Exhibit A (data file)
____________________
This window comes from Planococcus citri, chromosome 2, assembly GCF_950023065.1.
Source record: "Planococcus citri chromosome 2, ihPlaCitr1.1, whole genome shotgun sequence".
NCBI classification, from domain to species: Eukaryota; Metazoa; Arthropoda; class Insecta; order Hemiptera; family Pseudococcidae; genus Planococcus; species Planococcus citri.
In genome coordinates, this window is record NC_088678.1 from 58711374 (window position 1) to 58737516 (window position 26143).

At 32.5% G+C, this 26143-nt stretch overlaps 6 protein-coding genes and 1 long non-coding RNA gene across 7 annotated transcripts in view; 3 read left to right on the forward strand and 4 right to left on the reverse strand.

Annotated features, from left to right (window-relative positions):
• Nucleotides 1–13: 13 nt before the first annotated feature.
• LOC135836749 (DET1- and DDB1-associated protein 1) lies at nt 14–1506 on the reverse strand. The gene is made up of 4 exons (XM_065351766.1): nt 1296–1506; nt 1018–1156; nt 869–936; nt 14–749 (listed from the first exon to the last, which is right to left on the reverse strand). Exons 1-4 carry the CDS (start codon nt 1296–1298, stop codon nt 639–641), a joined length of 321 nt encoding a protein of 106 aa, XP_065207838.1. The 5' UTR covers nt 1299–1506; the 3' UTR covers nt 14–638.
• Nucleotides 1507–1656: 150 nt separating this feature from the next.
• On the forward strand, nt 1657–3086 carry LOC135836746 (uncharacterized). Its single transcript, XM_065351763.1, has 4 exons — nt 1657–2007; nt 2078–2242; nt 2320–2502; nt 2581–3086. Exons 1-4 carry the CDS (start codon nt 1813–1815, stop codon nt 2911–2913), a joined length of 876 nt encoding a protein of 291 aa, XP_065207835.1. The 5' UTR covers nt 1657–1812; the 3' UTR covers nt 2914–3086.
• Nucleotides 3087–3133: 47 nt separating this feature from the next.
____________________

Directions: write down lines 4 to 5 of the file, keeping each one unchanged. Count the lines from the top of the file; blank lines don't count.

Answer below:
In genome coordinates, this window is record NC_088678.1 from 58711374 (window position 1) to 58737516 (window position 26143).

At 32.5% G+C, this 26143-nt stretch overlaps 6 protein-coding genes and 1 long non-coding RNA gene across 7 annotated transcripts in view; 3 read left to right on the forward strand and 4 right to left on the reverse strand.